This is my second time participating in Diabetes Blog Week and like last year, I am overwhelmed at the idea of publishing a blogpost every day for seven days. In the middle of 2014 Blog Week, I secretly swore that I would never participate again. But I managed to stick with it. By the end of the week I was exhilarated with the passion and talent of my fellow diabetes bloggers and was proud to have participated. So here we go for the Sixth Annual Diabetes Blog Week! As always, thanks to Karen Graffeo of Bitter~Sweet™ for being the brains behind this project and organizing it for the sixth year.
Today’s Topic: In the UK, there was a diabetes blog theme of “I can…” that participants found wonderfully empowering. So lets kick things off this year by looking at the positive side of our lives with diabetes. What have you or your loved one accomplished, despite having diabetes, that you weren’t sure you could? Or what have you done that you’ve been particularly proud of? Or what good thing has diabetes brought into your life? (Thank you to the anonymous person who submitted this topic suggestion.) To read all of the posts in this category, click here.
I was ignorant about diabetes when I was diagnosed as a young adult in 1976. It never dawned on me that it would change the direction of my life and no one told me that it might limit anything that I hoped to do. As I sit here 38 years later, I like to think that I have not been held back by diabetes although I know that many things have been more difficult because of the constant demands of Type 1.
I think the one thing that I do that others are often amazed by is hiking. I spend a third of the year in Arizona and when I am there, I hike once or twice every week. My Friday hikes are not for the faint of heart and I join a group of friends on excursions that average 10-12 miles. Most of the hikes are in mountainous areas and often we are in areas with very little traffic and no cell phone coverage. The scenery is fabulous. The fellowship of this tight-knit group of women is inspiring. Every week is a challenge and I begin each season of hiking with the fear that this is the year that it will be “too hard” for me.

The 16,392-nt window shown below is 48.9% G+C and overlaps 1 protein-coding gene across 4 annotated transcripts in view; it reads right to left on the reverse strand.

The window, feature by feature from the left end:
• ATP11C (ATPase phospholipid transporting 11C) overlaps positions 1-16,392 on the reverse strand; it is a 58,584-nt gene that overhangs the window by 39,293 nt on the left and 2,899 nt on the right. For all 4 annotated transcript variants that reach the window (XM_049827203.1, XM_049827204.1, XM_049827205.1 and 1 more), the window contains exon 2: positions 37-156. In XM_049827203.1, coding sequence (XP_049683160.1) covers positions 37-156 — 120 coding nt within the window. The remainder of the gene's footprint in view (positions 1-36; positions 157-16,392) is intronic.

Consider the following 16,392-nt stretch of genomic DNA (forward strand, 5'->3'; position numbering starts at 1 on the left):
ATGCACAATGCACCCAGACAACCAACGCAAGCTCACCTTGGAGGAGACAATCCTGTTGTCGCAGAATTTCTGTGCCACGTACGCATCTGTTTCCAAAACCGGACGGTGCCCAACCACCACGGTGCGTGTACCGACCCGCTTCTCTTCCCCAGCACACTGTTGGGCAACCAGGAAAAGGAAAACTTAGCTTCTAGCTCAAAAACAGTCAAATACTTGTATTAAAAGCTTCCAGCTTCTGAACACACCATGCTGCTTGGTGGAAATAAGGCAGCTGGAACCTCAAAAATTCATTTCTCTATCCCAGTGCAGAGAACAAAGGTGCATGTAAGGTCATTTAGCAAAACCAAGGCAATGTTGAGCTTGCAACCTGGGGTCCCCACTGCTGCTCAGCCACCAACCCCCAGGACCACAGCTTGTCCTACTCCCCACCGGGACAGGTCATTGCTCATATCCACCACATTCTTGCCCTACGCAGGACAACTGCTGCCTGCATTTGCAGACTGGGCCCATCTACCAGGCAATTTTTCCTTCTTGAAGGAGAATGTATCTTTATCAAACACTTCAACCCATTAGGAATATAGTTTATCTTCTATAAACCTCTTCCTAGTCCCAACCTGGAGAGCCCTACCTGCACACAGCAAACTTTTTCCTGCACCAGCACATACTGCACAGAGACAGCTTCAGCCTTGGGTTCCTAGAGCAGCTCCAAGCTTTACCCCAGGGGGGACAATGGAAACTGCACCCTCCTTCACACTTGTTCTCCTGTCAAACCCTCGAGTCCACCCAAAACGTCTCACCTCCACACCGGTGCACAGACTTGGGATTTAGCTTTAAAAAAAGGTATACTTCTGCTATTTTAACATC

I have mixed feelings about how my Type 1 diabetes is viewed in this group. On one hand, I feel safe with these women because two of them are nurses and one has a sister with Type 1. The others are strong, confident women who wouldn’t faint at the sight of a Glucagon needle. I have never once felt that anything about my health is a burden to the group. The thing that makes me uneasy is the universal conviction that I am the model of someone who has her diabetes totally “in control.” It’s the idea that I “do diabetes” better than other people and the belief that I am somehow different from other people with diabetes.
I work hard at caring for myself, but I am a long ways from being perfect. My days are filled with good decisions peppered with less than optimal choices. I believe that I am lucky to have no severe complications after so many years of diabetes and I definitely know others who have not been as lucky. I realize that I have been the beneficiary of good insurance and have always had access to the hardware, supplies, and medications that allow me to live an active life. So I am uncomfortable being labeled “the good diabetic.”
At the same time I need to remember to take pride in what I do. I can hike because I work hard to stay in shape. I can hike safely because I am neurotically organized and am prepared with adequate food, water, and back-up diabetes supplies. I can hike because I am willing to push my boundaries while keeping a realistic view of my capabilities. I can hike because diabetes has been kinder to me than to some others. I can hike because…well, I just can.
Take that, Diabetes!